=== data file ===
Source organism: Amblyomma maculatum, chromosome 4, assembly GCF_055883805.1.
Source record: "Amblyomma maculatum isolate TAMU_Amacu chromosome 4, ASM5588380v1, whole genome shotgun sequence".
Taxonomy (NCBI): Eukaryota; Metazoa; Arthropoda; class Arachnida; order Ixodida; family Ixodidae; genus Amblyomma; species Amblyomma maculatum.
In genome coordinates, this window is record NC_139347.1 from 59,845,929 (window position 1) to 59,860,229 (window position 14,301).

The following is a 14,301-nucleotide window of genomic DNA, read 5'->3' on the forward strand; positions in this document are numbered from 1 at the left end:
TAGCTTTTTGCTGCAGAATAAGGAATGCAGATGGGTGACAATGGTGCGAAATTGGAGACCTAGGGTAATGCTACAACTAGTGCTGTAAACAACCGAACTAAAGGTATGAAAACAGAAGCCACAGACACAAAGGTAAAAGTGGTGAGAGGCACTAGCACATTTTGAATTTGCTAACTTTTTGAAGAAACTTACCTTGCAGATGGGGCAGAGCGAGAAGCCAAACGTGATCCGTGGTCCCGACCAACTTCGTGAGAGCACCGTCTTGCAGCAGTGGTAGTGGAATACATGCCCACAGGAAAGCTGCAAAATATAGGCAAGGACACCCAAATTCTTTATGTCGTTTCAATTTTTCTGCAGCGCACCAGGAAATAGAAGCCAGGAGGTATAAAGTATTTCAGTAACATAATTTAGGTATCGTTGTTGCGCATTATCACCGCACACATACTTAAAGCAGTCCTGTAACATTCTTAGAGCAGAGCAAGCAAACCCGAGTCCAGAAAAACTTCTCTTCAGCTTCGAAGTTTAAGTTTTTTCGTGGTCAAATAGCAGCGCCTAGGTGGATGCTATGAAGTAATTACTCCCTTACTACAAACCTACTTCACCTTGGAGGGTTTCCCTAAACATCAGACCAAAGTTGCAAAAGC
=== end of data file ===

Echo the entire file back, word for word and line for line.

Source organism: Amblyomma maculatum, chromosome 4, assembly GCF_055883805.1.
Source record: "Amblyomma maculatum isolate TAMU_Amacu chromosome 4, ASM5588380v1, whole genome shotgun sequence".
Taxonomy (NCBI): Eukaryota; Metazoa; Arthropoda; class Arachnida; order Ixodida; family Ixodidae; genus Amblyomma; species Amblyomma maculatum.
In genome coordinates, this window is record NC_139347.1 from 59,845,929 (window position 1) to 59,860,229 (window position 14,301).

The following is a 14,301-nucleotide window of genomic DNA, read 5'->3' on the forward strand; positions in this document are numbered from 1 at the left end:
TAGCTTTTTGCTGCAGAATAAGGAATGCAGATGGGTGACAATGGTGCGAAATTGGAGACCTAGGGTAATGCTACAACTAGTGCTGTAAACAACCGAACTAAAGGTATGAAAACAGAAGCCACAGACACAAAGGTAAAAGTGGTGAGAGGCACTAGCACATTTTGAATTTGCTAACTTTTTGAAGAAACTTACCTTGCAGATGGGGCAGAGCGAGAAGCCAAACGTGATCCGTGGTCCCGACCAACTTCGTGAGAGCACCGTCTTGCAGCAGTGGTAGTGGAATACATGCCCACAGGAAAGCTGCAAAATATAGGCAAGGACACCCAAATTCTTTATGTCGTTTCAATTTTTCTGCAGCGCACCAGGAAATAGAAGCCAGGAGGTATAAAGTATTTCAGTAACATAATTTAGGTATCGTTGTTGCGCATTATCACCGCACACATACTTAAAGCAGTCCTGTAACATTCTTAGAGCAGAGCAAGCAAACCCGAGTCCAGAAAAACTTCTCTTCAGCTTCGAAGTTTAAGTTTTTTCGTGGTCAAATAGCAGCGCCTAGGTGGATGCTATGAAGTAATTACTCCCTTACTACAAACCTACTTCACCTTGGAGGGTTTCCCTAAACATCAGACCAAAGTTGCAAAAGC